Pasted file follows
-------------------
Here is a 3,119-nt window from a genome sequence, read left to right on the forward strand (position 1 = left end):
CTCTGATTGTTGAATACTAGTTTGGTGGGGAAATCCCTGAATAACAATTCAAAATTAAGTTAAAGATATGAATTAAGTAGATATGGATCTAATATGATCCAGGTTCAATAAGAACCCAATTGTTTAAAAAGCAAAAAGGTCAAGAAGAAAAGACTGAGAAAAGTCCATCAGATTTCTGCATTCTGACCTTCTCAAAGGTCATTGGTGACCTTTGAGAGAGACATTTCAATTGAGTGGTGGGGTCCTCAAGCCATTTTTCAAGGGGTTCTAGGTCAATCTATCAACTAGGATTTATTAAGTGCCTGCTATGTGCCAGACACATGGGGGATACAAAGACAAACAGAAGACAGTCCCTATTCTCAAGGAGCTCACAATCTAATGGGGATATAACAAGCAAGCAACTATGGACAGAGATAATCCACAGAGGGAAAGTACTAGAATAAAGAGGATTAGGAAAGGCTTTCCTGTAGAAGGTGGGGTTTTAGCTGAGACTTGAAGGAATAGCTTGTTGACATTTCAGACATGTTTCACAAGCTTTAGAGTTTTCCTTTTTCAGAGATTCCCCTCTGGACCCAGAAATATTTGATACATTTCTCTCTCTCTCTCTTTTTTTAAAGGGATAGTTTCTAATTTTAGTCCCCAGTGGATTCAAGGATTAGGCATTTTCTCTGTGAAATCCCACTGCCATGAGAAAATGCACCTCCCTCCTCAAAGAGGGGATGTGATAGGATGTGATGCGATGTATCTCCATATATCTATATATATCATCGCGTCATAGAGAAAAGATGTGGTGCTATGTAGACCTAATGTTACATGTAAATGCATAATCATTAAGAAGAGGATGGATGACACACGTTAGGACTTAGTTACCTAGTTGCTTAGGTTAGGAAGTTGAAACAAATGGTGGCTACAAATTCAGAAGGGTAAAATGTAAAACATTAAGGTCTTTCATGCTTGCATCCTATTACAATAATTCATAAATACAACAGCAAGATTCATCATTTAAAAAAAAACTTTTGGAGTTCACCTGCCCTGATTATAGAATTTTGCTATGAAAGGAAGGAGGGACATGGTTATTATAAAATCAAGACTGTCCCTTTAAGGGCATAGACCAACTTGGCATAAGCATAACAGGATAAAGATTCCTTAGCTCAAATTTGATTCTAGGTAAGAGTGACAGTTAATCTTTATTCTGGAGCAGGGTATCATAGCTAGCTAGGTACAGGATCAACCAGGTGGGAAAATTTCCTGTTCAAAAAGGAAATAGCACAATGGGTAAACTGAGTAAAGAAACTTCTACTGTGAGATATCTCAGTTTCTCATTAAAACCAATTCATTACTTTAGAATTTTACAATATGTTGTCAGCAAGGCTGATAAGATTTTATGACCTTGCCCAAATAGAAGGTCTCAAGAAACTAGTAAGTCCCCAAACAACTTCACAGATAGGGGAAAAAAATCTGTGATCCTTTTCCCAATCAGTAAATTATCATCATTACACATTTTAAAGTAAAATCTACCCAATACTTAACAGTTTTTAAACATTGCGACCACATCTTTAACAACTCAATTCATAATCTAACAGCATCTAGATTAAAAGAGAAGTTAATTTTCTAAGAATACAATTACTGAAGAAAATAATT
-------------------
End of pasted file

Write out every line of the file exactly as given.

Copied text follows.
Here is a 3,119-nt window from a genome sequence, read left to right on the forward strand (position 1 = left end):
CTCTGATTGTTGAATACTAGTTTGGTGGGGAAATCCCTGAATAACAATTCAAAATTAAGTTAAAGATATGAATTAAGTAGATATGGATCTAATATGATCCAGGTTCAATAAGAACCCAATTGTTTAAAAAGCAAAAAGGTCAAGAAGAAAAGACTGAGAAAAGTCCATCAGATTTCTGCATTCTGACCTTCTCAAAGGTCATTGGTGACCTTTGAGAGAGACATTTCAATTGAGTGGTGGGGTCCTCAAGCCATTTTTCAAGGGGTTCTAGGTCAATCTATCAACTAGGATTTATTAAGTGCCTGCTATGTGCCAGACACATGGGGGATACAAAGACAAACAGAAGACAGTCCCTATTCTCAAGGAGCTCACAATCTAATGGGGATATAACAAGCAAGCAACTATGGACAGAGATAATCCACAGAGGGAAAGTACTAGAATAAAGAGGATTAGGAAAGGCTTTCCTGTAGAAGGTGGGGTTTTAGCTGAGACTTGAAGGAATAGCTTGTTGACATTTCAGACATGTTTCACAAGCTTTAGAGTTTTCCTTTTTCAGAGATTCCCCTCTGGACCCAGAAATATTTGATACATTTCTCTCTCTCTCTCTTTTTTTAAAGGGATAGTTTCTAATTTTAGTCCCCAGTGGATTCAAGGATTAGGCATTTTCTCTGTGAAATCCCACTGCCATGAGAAAATGCACCTCCCTCCTCAAAGAGGGGATGTGATAGGATGTGATGCGATGTATCTCCATATATCTATATATATCATCGCGTCATAGAGAAAAGATGTGGTGCTATGTAGACCTAATGTTACATGTAAATGCATAATCATTAAGAAGAGGATGGATGACACACGTTAGGACTTAGTTACCTAGTTGCTTAGGTTAGGAAGTTGAAACAAATGGTGGCTACAAATTCAGAAGGGTAAAATGTAAAACATTAAGGTCTTTCATGCTTGCATCCTATTACAATAATTCATAAATACAACAGCAAGATTCATCATTTAAAAAAAAACTTTTGGAGTTCACCTGCCCTGATTATAGAATTTTGCTATGAAAGGAAGGAGGGACATGGTTATTATAAAATCAAGACTGTCCCTTTAAGGGCATAGACCAACTTGGCATAAGCATAACAGGATAAAGATTCCTTAGCTCAAATTTGATTCTAGGTAAGAGTGACAGTTAATCTTTATTCTGGAGCAGGGTATCATAGCTAGCTAGGTACAGGATCAACCAGGTGGGAAAATTTCCTGTTCAAAAAGGAAATAGCACAATGGGTAAACTGAGTAAAGAAACTTCTACTGTGAGATATCTCAGTTTCTCATTAAAACCAATTCATTACTTTAGAATTTTACAATATGTTGTCAGCAAGGCTGATAAGATTTTATGACCTTGCCCAAATAGAAGGTCTCAAGAAACTAGTAAGTCCCCAAACAACTTCACAGATAGGGGAAAAAAATCTGTGATCCTTTTCCCAATCAGTAAATTATCATCATTACACATTTTAAAGTAAAATCTACCCAATACTTAACAGTTTTTAAACATTGCGACCACATCTTTAACAACTCAATTCATAATCTAACAGCATCTAGATTAAAAGAGAAGTTAATTTTCTAAGAATACAATTACTGAAGAAAATAATT